How to Purify Water with Bleach

It is common to find bleach in abundance within the stashes and caches of preppers all over the globe. This is because bleach is something of a chemical multi-tool, just as handy as sanitizing surfaces and tools as it is for helping to keep human waste concerns under control. Bleach can do it all!

adding bleach to water using a dropper
adding bleach to water using a dropper

Perhaps most important of all its many attributes is its ability to purify and sterilize water that is contaminated with bacteria and viruses, making it safe to drink once more.

If this is news to you, don’t leave this page! It is absolutely true: using nothing more than regular household bleach you can purify water, purging it of microorganisms that can make you sick or worse you if you ingest them.

This is a well-known, completely proven and scientifically understood technique that anyone can do with just a little bit of know-how and virtually no prep.

But as you might be expecting, you have to know what you are doing. Bleach is a dangerous chemical if mishandled or ingested excessively.

Luckily, the technique for using it safely and getting repeatedly good results from it is a cinch with just a little bit of study and practice. In today’s article we will tell you everything you need to know.

Bleach Works! But You Have to Use the Right Kind

Most folks already know that bleach is a highly effective disinfectant that can sterilize all kinds of porous and nonporous surfaces of germs when used in the right concentration.

Why do you think bleach is such a regular fixture in cleaning supplies that you buy from the grocery store?

Quite a few people also mix their own bleach solutions for household cleaning performed weekly.

If you care to take a gander at the bleach aisle the next time you go to the store, you’ll be confronted with a wide variety of bleaches with optional additives: fragrances, thickeners, splashless additives and more.

Any kind of additive that I just listed will taint your water that you are trying to make safe to drink. Don’t chance it! When it comes to cleaning the house, making your white porcelain dishes sparkly brilliant again, or just doing the laundry like a normal person any kind of bleach will do.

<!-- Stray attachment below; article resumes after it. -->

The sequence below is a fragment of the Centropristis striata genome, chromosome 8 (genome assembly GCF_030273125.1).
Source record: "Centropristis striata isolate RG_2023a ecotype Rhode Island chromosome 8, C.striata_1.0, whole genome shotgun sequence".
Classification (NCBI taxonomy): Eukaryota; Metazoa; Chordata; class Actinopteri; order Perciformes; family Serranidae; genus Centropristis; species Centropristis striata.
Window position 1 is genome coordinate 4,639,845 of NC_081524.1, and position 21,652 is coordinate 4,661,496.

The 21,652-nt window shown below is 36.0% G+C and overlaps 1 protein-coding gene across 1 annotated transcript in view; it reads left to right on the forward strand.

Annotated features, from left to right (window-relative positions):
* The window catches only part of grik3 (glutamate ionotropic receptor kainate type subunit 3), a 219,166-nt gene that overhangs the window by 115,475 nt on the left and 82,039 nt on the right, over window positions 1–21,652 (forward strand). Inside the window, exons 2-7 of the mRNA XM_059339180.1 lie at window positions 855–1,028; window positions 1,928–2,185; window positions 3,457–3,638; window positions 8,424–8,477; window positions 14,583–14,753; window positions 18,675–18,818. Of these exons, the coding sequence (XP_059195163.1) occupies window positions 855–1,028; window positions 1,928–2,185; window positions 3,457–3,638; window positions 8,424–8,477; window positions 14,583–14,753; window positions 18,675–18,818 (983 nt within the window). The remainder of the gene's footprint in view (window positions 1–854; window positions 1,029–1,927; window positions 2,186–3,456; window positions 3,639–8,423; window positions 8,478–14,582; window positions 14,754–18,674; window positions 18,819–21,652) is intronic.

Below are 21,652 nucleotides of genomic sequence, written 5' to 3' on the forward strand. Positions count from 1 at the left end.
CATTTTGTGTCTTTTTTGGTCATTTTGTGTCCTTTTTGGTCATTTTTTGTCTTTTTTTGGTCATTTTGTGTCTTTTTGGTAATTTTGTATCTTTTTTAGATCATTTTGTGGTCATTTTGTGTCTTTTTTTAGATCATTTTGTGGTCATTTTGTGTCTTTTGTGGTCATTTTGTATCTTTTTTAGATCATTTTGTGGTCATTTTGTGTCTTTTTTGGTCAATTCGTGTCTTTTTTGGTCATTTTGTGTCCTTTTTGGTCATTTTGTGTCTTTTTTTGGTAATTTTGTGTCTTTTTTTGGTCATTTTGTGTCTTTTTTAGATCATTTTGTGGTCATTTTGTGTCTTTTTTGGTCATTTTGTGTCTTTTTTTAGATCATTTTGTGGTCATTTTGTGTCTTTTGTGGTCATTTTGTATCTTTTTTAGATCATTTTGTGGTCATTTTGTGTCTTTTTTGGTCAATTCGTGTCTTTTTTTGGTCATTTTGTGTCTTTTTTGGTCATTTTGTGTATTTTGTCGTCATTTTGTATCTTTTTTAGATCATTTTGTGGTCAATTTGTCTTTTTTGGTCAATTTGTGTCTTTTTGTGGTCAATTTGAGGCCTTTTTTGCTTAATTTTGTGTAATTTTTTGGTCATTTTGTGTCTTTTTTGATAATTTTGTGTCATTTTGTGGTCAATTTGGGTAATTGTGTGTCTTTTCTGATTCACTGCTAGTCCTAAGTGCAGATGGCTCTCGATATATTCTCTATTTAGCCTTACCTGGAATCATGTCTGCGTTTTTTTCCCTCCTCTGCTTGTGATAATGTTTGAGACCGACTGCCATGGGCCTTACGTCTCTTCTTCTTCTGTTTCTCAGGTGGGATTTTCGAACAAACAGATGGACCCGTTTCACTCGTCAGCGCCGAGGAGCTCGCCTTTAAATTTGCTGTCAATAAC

But any kind of bleach will decidedly not do when it comes time to purify your water!

If you are trying to turn dodgy water into drinking water the only kind of bleach you can use is straight-up, no additive, no fragrance chlorine bleach.

Specifically you want to use bleach that is formulated with either a 6% or 8.25% chlorine solution, also labeled as sodium hypochlorite on the active ingredients list. So long as your bleach contains nothing but that active ingredient, you are ready for business.

Also keep in mind that some solutions containing bleach that are commonly sold, even ones with minimal ingredients, might be far weaker than the prescription above.

If they contain nothing but sodium hypochlorite they can in theory be used for the purposes of purifying water, but the ratios that I’m about to list will not work.

You’ll have to crunch the numbers and figure it out for yourself, or look elsewhere. If in doubt, just stick with the gallon jugs of common chlorine bleach that we are all used to.

Beware Old Bleach

Before you begin, you must make sure that your bleach is still fresh and active. Believe it or not bleach does have a shelf life!

Depending on the ambient conditions that it is stored in, you can reasonably expect to get around 6 or 7 months out of a jug of bleach before it begins to degrade significantly, losing anywhere from 15% to 25% of its efficacy each and every year.

Temperature plays a significant role in the lifespan of bleach, with colder temperatures or hotter ones speeding up this degradation. Keeping your bleach stored anywhere between 50 and 72 degrees Fahrenheit (10 to 22 C) will give it optimum shelf life.

In other words, don’t keep the bleach you intend to use for your survival supplies inside the room with your dryer, since it is likely to heat up significantly past that point while the dryer is running. Also take care to keep the bottle out of direct sunlight.